SoaSE’s research and production feels a *lot* like a card game. You choose your deck’s theme when you choose your faction. Deck order isn’t randomized (though interestingly, research order IS randomized in Sword of the Stars: Born of Blood, SoaSE’s spiritual predecessor and another game I love) but otherwise the structure is the same. You can’t field such-and-such a unit until you have such others in play, if you build this-and-that you have to get ready to sacrifice X, if you want this effect, you’ll have to tap such a resource.

    Researching artefacts is equivalent to buying booster packs and hoping there’s a card you can use in there.

    This post is already longer than intended, so I’ll stop here. :)

  36. edcalaban says:

    I know what you mean about the tutorial. I found the only way to figure out how to play is to play with about 6 AI allies against one hostile AI. Gives you plenty of time to bumble.

    Also, play TEC and get trade ports ASAP. So useful for having bonus cash on hand.

  37. McNutcase says:

    Sounds rather like Dwarf Fortess, only prettier and in space.

    And probably not subject to catsplosions.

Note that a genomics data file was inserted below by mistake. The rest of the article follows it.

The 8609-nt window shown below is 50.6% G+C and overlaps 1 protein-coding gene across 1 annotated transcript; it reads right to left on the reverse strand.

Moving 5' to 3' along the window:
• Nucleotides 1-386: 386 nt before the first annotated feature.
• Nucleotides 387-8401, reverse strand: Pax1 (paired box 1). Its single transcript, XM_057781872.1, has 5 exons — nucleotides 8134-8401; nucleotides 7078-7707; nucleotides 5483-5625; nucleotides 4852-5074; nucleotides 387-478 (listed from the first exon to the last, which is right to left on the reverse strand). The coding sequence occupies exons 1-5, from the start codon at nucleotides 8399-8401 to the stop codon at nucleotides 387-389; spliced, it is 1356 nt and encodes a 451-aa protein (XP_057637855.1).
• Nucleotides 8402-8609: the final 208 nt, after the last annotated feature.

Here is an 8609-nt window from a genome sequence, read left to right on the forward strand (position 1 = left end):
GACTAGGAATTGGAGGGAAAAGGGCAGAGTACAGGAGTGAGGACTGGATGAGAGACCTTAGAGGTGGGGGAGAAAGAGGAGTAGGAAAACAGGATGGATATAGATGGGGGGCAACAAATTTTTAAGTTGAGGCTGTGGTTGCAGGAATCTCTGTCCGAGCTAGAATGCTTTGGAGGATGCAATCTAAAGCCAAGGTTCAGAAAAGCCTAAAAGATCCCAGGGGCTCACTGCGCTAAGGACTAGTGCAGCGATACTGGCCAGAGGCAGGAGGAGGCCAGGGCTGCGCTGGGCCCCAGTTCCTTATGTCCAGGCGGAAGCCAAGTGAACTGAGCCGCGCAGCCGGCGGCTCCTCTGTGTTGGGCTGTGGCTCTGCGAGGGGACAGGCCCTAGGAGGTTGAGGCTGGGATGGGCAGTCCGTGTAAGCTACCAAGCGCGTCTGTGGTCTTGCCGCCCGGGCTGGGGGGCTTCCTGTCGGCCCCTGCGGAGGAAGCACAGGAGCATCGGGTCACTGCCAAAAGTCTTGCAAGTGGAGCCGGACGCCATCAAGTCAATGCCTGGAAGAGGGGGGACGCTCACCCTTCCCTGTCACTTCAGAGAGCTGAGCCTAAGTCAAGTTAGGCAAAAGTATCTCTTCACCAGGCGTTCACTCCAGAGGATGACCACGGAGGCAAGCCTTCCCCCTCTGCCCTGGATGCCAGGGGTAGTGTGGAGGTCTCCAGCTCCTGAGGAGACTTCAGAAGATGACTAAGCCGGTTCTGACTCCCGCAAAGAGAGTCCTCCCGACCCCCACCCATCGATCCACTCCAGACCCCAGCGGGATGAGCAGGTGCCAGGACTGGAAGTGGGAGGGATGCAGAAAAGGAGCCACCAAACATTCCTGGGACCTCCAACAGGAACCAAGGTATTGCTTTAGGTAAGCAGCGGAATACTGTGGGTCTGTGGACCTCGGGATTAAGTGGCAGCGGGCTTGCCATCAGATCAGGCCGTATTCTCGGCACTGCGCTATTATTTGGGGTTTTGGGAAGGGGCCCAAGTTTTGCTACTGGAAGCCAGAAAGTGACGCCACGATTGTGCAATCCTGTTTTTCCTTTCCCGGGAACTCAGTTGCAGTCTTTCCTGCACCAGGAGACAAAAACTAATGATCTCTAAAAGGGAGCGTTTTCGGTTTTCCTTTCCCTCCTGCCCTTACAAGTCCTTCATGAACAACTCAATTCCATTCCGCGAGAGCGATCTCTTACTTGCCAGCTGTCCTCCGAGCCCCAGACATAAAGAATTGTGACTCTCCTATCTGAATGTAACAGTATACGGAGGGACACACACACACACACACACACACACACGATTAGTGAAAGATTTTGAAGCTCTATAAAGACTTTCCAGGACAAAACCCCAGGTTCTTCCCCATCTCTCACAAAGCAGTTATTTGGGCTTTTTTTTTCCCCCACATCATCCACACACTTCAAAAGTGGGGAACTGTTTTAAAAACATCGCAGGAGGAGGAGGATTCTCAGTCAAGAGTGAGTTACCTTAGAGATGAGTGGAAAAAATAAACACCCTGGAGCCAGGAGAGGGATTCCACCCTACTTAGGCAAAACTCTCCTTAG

38. Yahzi says:

    I figured out enough of the game to play without losing, but playing and winning still eludes me.

  39. ArchU says:

    Funniest post ever. I’m glad you took your catastrophic losses with optimism, Shamus XD

  40. GAZZA says:

    This reminds me of nothing so much as Master of Orion 3. I loved the first game, was a big fan of the second, so of course I immediately purchased the third when it came out.

    And my experiences almost exactly matched Shamus – I had absolutely NFI what I was doing, there was absolutely no apparent feedback to show me whether my actions were having a good or bad effect – with one important exception: it looks like Shamus is going to play SoaSE again, whereas my (much more immature) response was to uninstall the game and return it for store credit.

  41. qrter says:

    SoaSE gives you far less freedom. Choke points and strategic areas are very clearly delineated, and their relationships to all other areas on the map are made absolutely crystal-clear – with visible straight lines, no less! This takes the streamlined, node-based design of Dawn of War (a rare RTS I can occasionally win at).